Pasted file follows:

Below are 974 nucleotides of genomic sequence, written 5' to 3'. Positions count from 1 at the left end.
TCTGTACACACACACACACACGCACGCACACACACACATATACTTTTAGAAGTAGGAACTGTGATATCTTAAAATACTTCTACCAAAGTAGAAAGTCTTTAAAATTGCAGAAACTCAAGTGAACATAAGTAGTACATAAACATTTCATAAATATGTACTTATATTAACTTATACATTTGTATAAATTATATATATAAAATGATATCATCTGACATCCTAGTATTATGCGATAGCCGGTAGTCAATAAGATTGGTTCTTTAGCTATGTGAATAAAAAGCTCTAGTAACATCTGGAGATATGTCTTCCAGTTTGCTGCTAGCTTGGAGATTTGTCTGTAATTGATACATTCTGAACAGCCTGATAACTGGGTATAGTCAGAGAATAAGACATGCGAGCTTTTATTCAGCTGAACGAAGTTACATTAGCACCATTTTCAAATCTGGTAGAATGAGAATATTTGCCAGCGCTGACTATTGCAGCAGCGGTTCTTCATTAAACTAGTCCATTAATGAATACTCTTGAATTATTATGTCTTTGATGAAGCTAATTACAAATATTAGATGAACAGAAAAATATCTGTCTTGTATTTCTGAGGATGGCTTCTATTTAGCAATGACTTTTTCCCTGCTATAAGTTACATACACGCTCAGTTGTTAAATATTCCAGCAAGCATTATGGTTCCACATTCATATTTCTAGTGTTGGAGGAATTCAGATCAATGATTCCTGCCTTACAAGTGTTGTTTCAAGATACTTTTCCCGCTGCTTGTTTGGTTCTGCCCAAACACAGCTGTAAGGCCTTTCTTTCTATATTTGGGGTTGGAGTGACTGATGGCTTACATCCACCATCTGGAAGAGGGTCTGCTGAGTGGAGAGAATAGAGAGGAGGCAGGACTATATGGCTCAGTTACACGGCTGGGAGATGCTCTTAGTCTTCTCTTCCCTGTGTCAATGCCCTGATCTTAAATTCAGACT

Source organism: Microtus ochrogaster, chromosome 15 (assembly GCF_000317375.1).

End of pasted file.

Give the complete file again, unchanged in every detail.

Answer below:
Below are 974 nucleotides of genomic sequence, written 5' to 3'. Positions count from 1 at the left end.
TCTGTACACACACACACACACGCACGCACACACACACATATACTTTTAGAAGTAGGAACTGTGATATCTTAAAATACTTCTACCAAAGTAGAAAGTCTTTAAAATTGCAGAAACTCAAGTGAACATAAGTAGTACATAAACATTTCATAAATATGTACTTATATTAACTTATACATTTGTATAAATTATATATATAAAATGATATCATCTGACATCCTAGTATTATGCGATAGCCGGTAGTCAATAAGATTGGTTCTTTAGCTATGTGAATAAAAAGCTCTAGTAACATCTGGAGATATGTCTTCCAGTTTGCTGCTAGCTTGGAGATTTGTCTGTAATTGATACATTCTGAACAGCCTGATAACTGGGTATAGTCAGAGAATAAGACATGCGAGCTTTTATTCAGCTGAACGAAGTTACATTAGCACCATTTTCAAATCTGGTAGAATGAGAATATTTGCCAGCGCTGACTATTGCAGCAGCGGTTCTTCATTAAACTAGTCCATTAATGAATACTCTTGAATTATTATGTCTTTGATGAAGCTAATTACAAATATTAGATGAACAGAAAAATATCTGTCTTGTATTTCTGAGGATGGCTTCTATTTAGCAATGACTTTTTCCCTGCTATAAGTTACATACACGCTCAGTTGTTAAATATTCCAGCAAGCATTATGGTTCCACATTCATATTTCTAGTGTTGGAGGAATTCAGATCAATGATTCCTGCCTTACAAGTGTTGTTTCAAGATACTTTTCCCGCTGCTTGTTTGGTTCTGCCCAAACACAGCTGTAAGGCCTTTCTTTCTATATTTGGGGTTGGAGTGACTGATGGCTTACATCCACCATCTGGAAGAGGGTCTGCTGAGTGGAGAGAATAGAGAGGAGGCAGGACTATATGGCTCAGTTACACGGCTGGGAGATGCTCTTAGTCTTCTCTTCCCTGTGTCAATGCCCTGATCTTAAATTCAGACT

Source organism: Microtus ochrogaster, chromosome 15 (assembly GCF_000317375.1).